Courier 10 October 2003 Front Page


By Mary Harris

Bosses at Tunbridge Wells Borough Council are radically overhauling the entire operation in a bid to "shape up" and deliver what the public wants.

The authority's direction, along with the service it delivers, is entering a new era with the admission lessons have been learnt from past failings.
A radical reorganisation at the Town Hall which has seen three top jobs axed including the head of the much-criticised planning department has nearly concluded its first phase.

Phase two which will be unveiled to councillors in secret on November 5, will put further managers under the spotlight.
Independent troubleshooters could be hired to investigate the inner workings of the organisation and its 450 staff. The purpose of this is to get the council in the "right shape" to deliver the agenda, while also making initial savings of around 200,000, said chief executive Rodney Stone who has masterminded the "fundamental reassessment".

The work of the troubled housing department, which in past years was almost crippled by a backlog of benefit payments and staffing problems, is likely to be contracted to an outside body.

Employees were said to be "understandably apprehensive" but morale was holding up.

The moves seen by many as long overdue, were largely forced by a damning Audit Commission report earlier this year which exposed the council as failing. Nearly half of council services were below average and aspects of housing and the entire planning department in the bottom quarter of the country.
The council was also criticised for its continued lack of a corporate plan, a document detailing how money will be used. But now with the emerging Community Strategy, which will influence policy on all areas from crime to the economy, and the Corporate Plan, the council claims it is in a "strong position" to bring about positive changes.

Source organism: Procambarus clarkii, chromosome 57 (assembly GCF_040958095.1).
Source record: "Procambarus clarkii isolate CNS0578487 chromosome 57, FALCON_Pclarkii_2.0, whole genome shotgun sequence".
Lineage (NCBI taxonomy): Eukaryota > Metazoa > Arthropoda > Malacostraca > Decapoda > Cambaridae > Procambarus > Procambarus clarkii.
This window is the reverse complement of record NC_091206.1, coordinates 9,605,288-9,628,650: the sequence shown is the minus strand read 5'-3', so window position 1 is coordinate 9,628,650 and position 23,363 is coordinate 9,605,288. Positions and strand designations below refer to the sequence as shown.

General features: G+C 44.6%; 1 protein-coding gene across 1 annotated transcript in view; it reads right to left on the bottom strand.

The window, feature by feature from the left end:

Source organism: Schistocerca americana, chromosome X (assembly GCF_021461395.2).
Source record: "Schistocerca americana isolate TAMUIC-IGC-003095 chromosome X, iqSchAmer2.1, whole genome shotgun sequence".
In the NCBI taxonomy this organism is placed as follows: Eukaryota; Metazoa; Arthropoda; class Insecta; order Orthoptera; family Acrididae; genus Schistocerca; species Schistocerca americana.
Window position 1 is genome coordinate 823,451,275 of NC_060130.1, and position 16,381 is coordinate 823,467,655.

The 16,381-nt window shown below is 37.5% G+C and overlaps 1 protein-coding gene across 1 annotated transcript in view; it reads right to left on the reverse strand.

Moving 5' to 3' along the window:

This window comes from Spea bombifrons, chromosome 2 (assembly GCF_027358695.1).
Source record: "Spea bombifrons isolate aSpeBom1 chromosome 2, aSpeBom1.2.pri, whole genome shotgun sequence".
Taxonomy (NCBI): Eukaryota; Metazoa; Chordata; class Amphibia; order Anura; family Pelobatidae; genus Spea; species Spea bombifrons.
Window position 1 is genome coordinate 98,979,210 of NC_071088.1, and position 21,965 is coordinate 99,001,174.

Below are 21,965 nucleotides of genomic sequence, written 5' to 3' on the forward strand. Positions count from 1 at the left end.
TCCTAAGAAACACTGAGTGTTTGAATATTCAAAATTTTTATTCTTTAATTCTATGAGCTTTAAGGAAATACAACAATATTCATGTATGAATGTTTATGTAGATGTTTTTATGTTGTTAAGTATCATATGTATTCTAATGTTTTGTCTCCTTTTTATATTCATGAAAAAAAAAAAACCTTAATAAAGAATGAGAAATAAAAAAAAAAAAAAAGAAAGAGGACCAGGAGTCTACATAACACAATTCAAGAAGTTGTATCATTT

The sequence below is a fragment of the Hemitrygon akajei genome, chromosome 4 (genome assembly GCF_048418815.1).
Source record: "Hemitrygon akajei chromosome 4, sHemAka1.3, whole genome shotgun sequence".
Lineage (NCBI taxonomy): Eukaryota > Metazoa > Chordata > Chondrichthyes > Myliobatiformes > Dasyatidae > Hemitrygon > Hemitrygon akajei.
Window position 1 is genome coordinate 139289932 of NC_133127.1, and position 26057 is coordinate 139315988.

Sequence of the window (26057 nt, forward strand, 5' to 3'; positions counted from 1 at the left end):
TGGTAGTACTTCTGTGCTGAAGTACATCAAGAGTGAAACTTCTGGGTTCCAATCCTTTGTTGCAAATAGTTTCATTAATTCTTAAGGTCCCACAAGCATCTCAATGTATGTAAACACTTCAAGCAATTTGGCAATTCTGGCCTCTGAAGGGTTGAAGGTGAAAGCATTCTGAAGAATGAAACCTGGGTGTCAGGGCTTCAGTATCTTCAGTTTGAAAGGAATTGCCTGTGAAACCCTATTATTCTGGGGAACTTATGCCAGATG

Mr Stone told the Kent and Sussex Courier - - :
"The intention is to focus the council's resources on what the public has told us they want and to continue providing the best value council tax bills in the county. We had learned lessons about the Corporate Plan and some processes and we are now moving rapidly into the position we ought to be in. The way staff and council members are organised is a vital part of this exercise."

Managers leave
Three senior managers, head of planning and building control Nigel Eveleigh, head of environmental health and housing Stephen Collins and finance services manager Stephen Straw have taken early retirement or redundancy.
Those departments have been split: planning and building control will become separate entities, as will environmental and health.

Labour group leader councillor Ronnie Ooi said his party would help the council achieve its goals but its strategies needed to be more integrated. "Recently there has been a plethora of new policies and plans and they don't seem to be integrated. They need to be organised as a cohesive framework of policies. Whether they are in a new era or not is still in the balance. They need to build concrete steps to prove this."

Lib Dem leader councillor David Mills said: "A series of very critical reports clearly needed drastic action but perhaps not the panic reaction we have seen. "Some of the measures taken suggested that the problems were at the officer/staff level whereas the more important failures were of political leadership and management."
He added: "Of course we are glad to see that problems are at last being addressed. The council remains a relatively rich authority. While we are very much aware of the imperative need to be prudent with public money we do regard some recent decisions as unnecessarily penny-pinching."

MP Archie Norman said: "Tunbridge Wells needs a dynamic and imaginative council, something with leadership for the town and a vision for the future. I hope this signals a change of gear."

David Prentis is the new TWBC Head of Planning
David Prentis' role in the Telephone House Saga, then TWBC Development Control Manager

What went wrong with the Telephone House Planning Applications ?
The uneasy questions to the Chief Executive Rodney Stone and other senior officers of TWBC

2003, the questions are still unanswered - they are as intriguing as in 2001.
April 2002 - CALA Homes bought this planning application.
With an ever increasing awareness of the flaws in the design? - Foundations for sustainable and viable development?

A guide through Tunbridge Wells Local Press since January 2003 - "Failing Council under Scrutiny"